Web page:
As the seventh largest economy in the Western Hemisphere, Chile has historically enjoyed levels of stability and prosperity among the highest in the region. In October 2019, widespread civil unrest broke out in Chile in response to perceived systemic economic inequality. The unrest had a significant impact on Chile’s economy and some U.S. businesses operating in Chile. Pursuant to a political accord in response to the civil unrest, Chile plans to hold a plebiscite in October 2020 on whether or not to draft a new constitution. Chile’s solid macroeconomic policy framework has provided the fiscal space to respond to the economic effects of the social unrest and the COVID-19 pandemic through an economic stimulus package of about USD16.75 billion, which is expected to increase the fiscal deficit to 8 percent in 2020. Chile boasts one of the strongest sovereign bond ratings in Latin America. The country’s economy grew 1.1 percent in 2019, and the Chilean Central Bank forecasts Chile’s economic growth in 2020 will be in the range of -1.5 to -2.5 percent due to the impact of the COVID-19 pandemic.
Chile has successfully attracted Foreign Direct Investment (FDI) despite its relatively small domestic market. The country’s market-oriented policies have created significant opportunities for foreign investors to participate in the country’s economic growth. Chile has a sound legal framework and there is general respect for private property rights. Sectors that attract significant FDI include mining, finance/insurance, chemical manufacturing, and wholesale trade. Mineral, hydrocarbon, and fossil fuel deposits within Chilean territory are restricted from foreign ownership, but companies may enter into contracts with the government to extract these resources. Corruption exists in Chile but on a much smaller scale than in most Latin American countries, ranking of 26 out of 180 countries worldwide and second Latin America in Transparency International’s 2019 Corruption Perceptions Index.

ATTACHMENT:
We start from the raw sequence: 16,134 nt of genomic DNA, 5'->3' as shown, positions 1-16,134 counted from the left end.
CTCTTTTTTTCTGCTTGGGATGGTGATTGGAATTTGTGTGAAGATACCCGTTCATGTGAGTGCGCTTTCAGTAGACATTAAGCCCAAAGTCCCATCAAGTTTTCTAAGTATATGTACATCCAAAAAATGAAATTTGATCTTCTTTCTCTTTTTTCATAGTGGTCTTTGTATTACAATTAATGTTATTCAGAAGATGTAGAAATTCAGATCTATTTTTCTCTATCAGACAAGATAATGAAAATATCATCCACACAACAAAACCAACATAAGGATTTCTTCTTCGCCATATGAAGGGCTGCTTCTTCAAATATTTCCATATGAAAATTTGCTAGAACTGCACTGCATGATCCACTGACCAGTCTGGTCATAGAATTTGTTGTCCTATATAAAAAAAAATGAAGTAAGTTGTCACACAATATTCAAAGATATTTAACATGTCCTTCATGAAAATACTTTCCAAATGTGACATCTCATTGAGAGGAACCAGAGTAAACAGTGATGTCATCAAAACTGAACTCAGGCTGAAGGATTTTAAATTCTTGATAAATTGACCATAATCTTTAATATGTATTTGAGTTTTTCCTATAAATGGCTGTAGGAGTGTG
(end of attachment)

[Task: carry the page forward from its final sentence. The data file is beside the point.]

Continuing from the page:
Although Chile is an attractive destination for foreign investment, challenges remain. Legislative and constitutional reforms proposed in response to the social unrest and the pandemic have generated concern about the potential impact on investments in the energy, healthcare, insurance, and pension sectors. Despite a general respect for intellectual property (IP) rights, Chile has not fully complied with its IP obligations set forth in the U.S.-Chile FTA. Environmental permitting processes, indigenous consultation requirements, and cumbersome court proceedings have made large project approvals increasingly time consuming and unpredictable, especially in cases with political sensitivities. The current administration prioritizes attracting foreign investment and continues to implement measures to streamline the process.
|TI Corruption Perceptions Index||2019||26 of 180||http://www.transparency.org/
|World Bank’s Doing Business Report||2020||59 of 190||http://www.doingbusiness.org/
|Global Innovation Index||2019||51 of 129||https://www.globalinnovationindex.org/
|U.S. FDI in partner country ($M USD, historical stock positions)||2018||26,146||http://apps.bea.gov/international/
|World Bank GNI per capita||2018||14,670||http://data.worldbank.org/indicator/